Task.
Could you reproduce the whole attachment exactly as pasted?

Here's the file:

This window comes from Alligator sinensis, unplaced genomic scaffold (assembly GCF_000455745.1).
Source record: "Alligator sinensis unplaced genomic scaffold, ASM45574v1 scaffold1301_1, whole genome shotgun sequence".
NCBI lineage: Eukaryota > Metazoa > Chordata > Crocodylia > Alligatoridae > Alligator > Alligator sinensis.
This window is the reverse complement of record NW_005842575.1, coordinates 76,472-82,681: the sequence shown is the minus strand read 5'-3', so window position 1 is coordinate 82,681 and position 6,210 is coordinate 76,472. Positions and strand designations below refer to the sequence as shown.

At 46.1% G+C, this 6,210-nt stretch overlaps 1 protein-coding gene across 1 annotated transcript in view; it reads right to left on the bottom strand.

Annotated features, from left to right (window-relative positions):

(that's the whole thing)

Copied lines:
This window comes from Alligator sinensis, unplaced genomic scaffold (assembly GCF_000455745.1).
Source record: "Alligator sinensis unplaced genomic scaffold, ASM45574v1 scaffold1301_1, whole genome shotgun sequence".
NCBI lineage: Eukaryota > Metazoa > Chordata > Crocodylia > Alligatoridae > Alligator > Alligator sinensis.
This window is the reverse complement of record NW_005842575.1, coordinates 76,472-82,681: the sequence shown is the minus strand read 5'-3', so window position 1 is coordinate 82,681 and position 6,210 is coordinate 76,472. Positions and strand designations below refer to the sequence as shown.

At 46.1% G+C, this 6,210-nt stretch overlaps 1 protein-coding gene across 1 annotated transcript in view; it reads right to left on the bottom strand.

Annotated features, from left to right (window-relative positions):